The Electricity of Touch: Detection and Measurement of Cardiac Energy Exchange Between People
Rollin McCraty, Ph.D., Mike Atkinson, Dana Tomasino, B.A., and William A. Tiller, Ph.D.
In: Karl H. Pribram, ed. Brain and Values: Is a Biological Science of Values Possible. Mahwah, NJ: Lawrence Erlbaum Associates, Publishers, 1998: 359-379.
Subjects were either seated in comfortable, high-back chairs to minimize postural changes or were lying down on a massage table. Prior to each session, subjects were informed of the tasks they were to perform and asked to refrain from talking, falling asleep or engaging in exaggerated body movements. The subjects were carefully monitored to ensure that there were no exaggerated respiratory or postural changes during the session.
Disposable silver/silver chloride electrodes were used for all bipolar ECG measurements. The positive electrode was located on the left side at the sixth rib and the reference was placed in the right supraclavicular fossa. Grass model 7P4 amplifiers were used for ECG amplification and Grass model P5 amplifiers were used for EEG and body surface measurements. The low frequency filters were set at the 1 Hertz setting and the high frequency filters at 35 Hertz. EEG electrodes were attached according to the International 10-20 system; the various recording sites and referencing are specified in each experimental session. Electrode resistance was measured with a UFI model 1089 electrode tester. Electrode to electrode resistance was typically in the range of 2 to 5 K. All data were digitized by a Bio Pac 16 bit digitizer and software system. The sample rate was 256 Hz. All post analysis was done with DADiSP/32 digital signal processing software.
All of the experiments monitored various recording sites on 2 subjects simultaneously. In all experiments, both subjects were wired with ECG electrodes as described above. To clarify the direction in which the signals were analyzed, the subject whose ECG R-wave peak was used as the signal time reference for the signal averaging is referred to as the “signal source,” or simply “source.” It should be emphasized that the subject designated as the source did not consciously intend to send or transmit a signal. The subject whose EEG or body surface recordings were analyzed for the registration of the source's ECG signal is referred to as the “signal receiver,” or simply “receiver.” Signal averaging techniques were used to detect the appearance of the source's ECG signal on the surface of the receiver's body at various electrode locations. The resulting waveform appearing on the receiver is referred to as the signal-averaged waveform (SAW). The signal-averaged waveforms were triggered by the peak of the source's ECG R-wave. The number of averages used in the majority of the experiments was 250 ECG cycles or roughly 4 minutes of data.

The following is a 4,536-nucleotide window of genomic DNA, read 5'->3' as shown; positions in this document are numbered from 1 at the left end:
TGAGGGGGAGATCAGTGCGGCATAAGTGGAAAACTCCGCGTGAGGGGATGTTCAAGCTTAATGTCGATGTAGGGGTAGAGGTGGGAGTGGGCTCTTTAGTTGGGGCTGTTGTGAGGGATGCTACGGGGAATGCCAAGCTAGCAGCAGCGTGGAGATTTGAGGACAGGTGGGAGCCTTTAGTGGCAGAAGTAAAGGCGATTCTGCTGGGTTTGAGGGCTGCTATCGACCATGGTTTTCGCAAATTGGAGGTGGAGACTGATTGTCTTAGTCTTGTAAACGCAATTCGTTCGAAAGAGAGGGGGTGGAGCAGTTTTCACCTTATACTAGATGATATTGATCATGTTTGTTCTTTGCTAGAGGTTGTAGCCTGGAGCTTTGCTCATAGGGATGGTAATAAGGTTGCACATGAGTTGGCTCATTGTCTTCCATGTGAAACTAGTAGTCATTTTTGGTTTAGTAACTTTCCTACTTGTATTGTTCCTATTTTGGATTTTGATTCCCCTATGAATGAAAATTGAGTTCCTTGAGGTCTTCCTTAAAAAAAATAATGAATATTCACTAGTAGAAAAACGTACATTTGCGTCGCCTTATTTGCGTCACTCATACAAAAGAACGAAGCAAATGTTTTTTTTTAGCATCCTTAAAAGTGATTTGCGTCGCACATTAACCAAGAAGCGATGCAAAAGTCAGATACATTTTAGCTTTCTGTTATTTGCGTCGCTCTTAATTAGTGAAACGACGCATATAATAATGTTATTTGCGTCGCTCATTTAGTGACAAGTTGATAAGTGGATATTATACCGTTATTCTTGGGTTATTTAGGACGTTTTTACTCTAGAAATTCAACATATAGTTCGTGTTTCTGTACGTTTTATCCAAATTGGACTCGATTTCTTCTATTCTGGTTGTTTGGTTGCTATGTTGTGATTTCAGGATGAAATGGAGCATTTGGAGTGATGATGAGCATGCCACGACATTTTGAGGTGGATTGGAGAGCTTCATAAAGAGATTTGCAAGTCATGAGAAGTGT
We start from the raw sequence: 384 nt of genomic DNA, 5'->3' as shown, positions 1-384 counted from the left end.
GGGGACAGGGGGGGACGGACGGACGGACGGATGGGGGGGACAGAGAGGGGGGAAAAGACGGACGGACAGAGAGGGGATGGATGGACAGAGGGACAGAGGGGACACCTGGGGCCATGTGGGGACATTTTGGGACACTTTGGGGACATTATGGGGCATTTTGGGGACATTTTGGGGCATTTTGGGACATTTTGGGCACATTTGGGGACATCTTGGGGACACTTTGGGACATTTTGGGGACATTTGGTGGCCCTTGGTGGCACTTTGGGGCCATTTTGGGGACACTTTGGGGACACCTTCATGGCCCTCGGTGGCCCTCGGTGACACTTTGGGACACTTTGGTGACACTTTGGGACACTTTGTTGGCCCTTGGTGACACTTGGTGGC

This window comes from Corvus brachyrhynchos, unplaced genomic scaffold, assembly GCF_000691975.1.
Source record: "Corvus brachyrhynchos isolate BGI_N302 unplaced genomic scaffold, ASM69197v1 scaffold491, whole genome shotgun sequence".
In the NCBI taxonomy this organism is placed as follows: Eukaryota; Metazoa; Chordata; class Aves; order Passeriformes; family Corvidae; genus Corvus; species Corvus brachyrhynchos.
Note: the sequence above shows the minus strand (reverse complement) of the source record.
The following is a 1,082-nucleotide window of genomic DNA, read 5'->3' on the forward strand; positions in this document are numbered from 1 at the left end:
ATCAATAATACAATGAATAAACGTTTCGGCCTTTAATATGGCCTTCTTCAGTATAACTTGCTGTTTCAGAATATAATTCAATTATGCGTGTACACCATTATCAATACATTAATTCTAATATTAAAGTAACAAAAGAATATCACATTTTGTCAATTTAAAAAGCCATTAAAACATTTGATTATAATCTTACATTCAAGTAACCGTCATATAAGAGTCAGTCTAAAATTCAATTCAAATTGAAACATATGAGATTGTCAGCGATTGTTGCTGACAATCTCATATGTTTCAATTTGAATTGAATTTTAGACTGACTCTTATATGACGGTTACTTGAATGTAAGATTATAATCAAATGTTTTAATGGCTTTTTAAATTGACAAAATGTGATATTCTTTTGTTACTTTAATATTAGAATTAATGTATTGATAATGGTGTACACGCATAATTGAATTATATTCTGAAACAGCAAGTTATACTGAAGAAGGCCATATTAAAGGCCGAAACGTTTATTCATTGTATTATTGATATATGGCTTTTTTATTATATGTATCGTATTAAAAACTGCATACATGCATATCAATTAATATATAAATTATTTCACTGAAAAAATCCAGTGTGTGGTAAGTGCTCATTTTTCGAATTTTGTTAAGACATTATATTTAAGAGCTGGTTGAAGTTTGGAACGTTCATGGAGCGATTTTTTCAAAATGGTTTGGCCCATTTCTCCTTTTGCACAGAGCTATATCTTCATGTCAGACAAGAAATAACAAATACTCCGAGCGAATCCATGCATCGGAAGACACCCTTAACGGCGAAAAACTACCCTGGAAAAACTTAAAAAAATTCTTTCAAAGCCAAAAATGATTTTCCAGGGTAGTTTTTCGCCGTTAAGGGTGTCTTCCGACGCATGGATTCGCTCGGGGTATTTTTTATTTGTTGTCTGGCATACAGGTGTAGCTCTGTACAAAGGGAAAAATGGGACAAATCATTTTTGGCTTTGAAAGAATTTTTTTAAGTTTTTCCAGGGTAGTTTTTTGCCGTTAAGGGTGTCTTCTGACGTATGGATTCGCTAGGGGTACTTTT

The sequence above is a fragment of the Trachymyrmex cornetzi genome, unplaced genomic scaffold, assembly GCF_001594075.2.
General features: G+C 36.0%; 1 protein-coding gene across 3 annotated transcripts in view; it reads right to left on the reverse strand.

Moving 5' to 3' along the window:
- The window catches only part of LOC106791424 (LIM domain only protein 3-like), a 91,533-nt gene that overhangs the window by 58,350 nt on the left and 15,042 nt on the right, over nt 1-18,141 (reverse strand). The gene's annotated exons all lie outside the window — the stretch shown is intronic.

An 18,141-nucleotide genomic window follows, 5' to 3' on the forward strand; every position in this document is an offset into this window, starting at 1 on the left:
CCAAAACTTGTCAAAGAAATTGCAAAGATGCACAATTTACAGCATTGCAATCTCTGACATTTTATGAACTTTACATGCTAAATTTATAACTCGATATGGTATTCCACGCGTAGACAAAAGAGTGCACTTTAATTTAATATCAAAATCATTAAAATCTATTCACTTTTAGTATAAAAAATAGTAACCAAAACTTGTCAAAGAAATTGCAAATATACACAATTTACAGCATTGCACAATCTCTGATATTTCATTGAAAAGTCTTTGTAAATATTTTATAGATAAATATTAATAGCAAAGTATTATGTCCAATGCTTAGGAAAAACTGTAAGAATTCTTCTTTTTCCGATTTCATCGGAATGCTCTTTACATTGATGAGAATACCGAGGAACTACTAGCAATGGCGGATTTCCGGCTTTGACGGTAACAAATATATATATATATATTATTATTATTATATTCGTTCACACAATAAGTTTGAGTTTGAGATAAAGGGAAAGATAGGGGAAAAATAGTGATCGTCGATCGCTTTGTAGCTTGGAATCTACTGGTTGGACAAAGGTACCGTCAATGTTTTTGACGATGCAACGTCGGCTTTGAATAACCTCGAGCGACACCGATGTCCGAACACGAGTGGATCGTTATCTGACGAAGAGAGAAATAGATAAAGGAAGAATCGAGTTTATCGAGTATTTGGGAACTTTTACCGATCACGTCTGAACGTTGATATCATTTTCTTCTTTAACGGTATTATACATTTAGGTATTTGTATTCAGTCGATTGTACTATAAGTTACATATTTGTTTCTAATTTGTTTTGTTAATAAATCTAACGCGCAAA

It is well known that the electrical potential generated by one's heartbeat can be recorded from any site on the body, including the sites recorded by the EEG.23, 26, 27 Figure 3 above. Therefore, in each of our experiments, the possibility had to be considered that the signal appearing in the receiving subject's recordings was the receiver's own ECG rather than that of the other subject designated as the source. Given the signal averaging procedure employed, this would only be possible if the ECG of the source was continually and precisely synchronized with the receiver's ECG. To definitively rule out this unlikely possibility, in all experiments both the source and the receiver's ECG were recorded.